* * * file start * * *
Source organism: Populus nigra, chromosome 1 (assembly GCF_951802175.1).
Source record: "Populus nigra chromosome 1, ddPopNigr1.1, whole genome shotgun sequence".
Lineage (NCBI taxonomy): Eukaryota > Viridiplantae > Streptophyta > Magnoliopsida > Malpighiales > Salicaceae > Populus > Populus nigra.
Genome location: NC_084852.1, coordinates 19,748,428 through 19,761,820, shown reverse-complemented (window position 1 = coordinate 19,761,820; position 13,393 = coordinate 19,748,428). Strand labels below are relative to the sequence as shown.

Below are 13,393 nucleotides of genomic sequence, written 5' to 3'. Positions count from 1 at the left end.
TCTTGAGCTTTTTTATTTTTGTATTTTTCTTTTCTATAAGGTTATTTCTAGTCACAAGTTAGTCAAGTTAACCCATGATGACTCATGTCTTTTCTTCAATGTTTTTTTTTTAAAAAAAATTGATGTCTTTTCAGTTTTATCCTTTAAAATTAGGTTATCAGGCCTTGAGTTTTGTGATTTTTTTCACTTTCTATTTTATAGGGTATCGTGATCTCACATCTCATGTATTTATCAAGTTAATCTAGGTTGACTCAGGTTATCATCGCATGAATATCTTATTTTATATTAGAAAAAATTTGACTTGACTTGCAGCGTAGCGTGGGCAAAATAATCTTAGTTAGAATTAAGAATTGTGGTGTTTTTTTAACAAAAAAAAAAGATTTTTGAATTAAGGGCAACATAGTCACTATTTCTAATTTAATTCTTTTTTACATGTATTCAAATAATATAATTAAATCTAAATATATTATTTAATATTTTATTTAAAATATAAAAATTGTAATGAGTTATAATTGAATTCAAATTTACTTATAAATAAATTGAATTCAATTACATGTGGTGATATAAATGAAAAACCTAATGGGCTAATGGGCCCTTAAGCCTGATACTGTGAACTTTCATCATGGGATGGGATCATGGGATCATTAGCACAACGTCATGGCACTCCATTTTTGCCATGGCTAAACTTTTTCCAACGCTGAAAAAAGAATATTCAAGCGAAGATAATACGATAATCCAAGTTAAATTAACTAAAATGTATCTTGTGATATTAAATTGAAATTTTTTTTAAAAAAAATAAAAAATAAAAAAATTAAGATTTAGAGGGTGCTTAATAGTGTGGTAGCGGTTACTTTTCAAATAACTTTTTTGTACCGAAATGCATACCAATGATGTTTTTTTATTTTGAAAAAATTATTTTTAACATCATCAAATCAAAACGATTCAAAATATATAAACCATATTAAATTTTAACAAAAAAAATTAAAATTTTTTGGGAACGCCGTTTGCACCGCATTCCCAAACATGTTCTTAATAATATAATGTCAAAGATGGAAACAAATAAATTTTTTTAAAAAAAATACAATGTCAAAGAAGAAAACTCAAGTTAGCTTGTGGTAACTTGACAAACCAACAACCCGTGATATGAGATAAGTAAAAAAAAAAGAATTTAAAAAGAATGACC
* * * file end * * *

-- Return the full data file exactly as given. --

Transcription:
Source organism: Populus nigra, chromosome 1 (assembly GCF_951802175.1).
Source record: "Populus nigra chromosome 1, ddPopNigr1.1, whole genome shotgun sequence".
Lineage (NCBI taxonomy): Eukaryota > Viridiplantae > Streptophyta > Magnoliopsida > Malpighiales > Salicaceae > Populus > Populus nigra.
Genome location: NC_084852.1, coordinates 19,748,428 through 19,761,820, shown reverse-complemented (window position 1 = coordinate 19,761,820; position 13,393 = coordinate 19,748,428). Strand labels below are relative to the sequence as shown.

Below are 13,393 nucleotides of genomic sequence, written 5' to 3'. Positions count from 1 at the left end.
TCTTGAGCTTTTTTATTTTTGTATTTTTCTTTTCTATAAGGTTATTTCTAGTCACAAGTTAGTCAAGTTAACCCATGATGACTCATGTCTTTTCTTCAATGTTTTTTTTTTAAAAAAAATTGATGTCTTTTCAGTTTTATCCTTTAAAATTAGGTTATCAGGCCTTGAGTTTTGTGATTTTTTTCACTTTCTATTTTATAGGGTATCGTGATCTCACATCTCATGTATTTATCAAGTTAATCTAGGTTGACTCAGGTTATCATCGCATGAATATCTTATTTTATATTAGAAAAAATTTGACTTGACTTGCAGCGTAGCGTGGGCAAAATAATCTTAGTTAGAATTAAGAATTGTGGTGTTTTTTTAACAAAAAAAAAAGATTTTTGAATTAAGGGCAACATAGTCACTATTTCTAATTTAATTCTTTTTTACATGTATTCAAATAATATAATTAAATCTAAATATATTATTTAATATTTTATTTAAAATATAAAAATTGTAATGAGTTATAATTGAATTCAAATTTACTTATAAATAAATTGAATTCAATTACATGTGGTGATATAAATGAAAAACCTAATGGGCTAATGGGCCCTTAAGCCTGATACTGTGAACTTTCATCATGGGATGGGATCATGGGATCATTAGCACAACGTCATGGCACTCCATTTTTGCCATGGCTAAACTTTTTCCAACGCTGAAAAAAGAATATTCAAGCGAAGATAATACGATAATCCAAGTTAAATTAACTAAAATGTATCTTGTGATATTAAATTGAAATTTTTTTTAAAAAAAATAAAAAATAAAAAAATTAAGATTTAGAGGGTGCTTAATAGTGTGGTAGCGGTTACTTTTCAAATAACTTTTTTGTACCGAAATGCATACCAATGATGTTTTTTTATTTTGAAAAAATTATTTTTAACATCATCAAATCAAAACGATTCAAAATATATAAACCATATTAAATTTTAACAAAAAAAATTAAAATTTTTTGGGAACGCCGTTTGCACCGCATTCCCAAACATGTTCTTAATAATATAATGTCAAAGATGGAAACAAATAAATTTTTTTAAAAAAAATACAATGTCAAAGAAGAAAACTCAAGTTAGCTTGTGGTAACTTGACAAACCAACAACCCGTGATATGAGATAAGTAAAAAAAAAAGAATTTAAAAAGAATGACC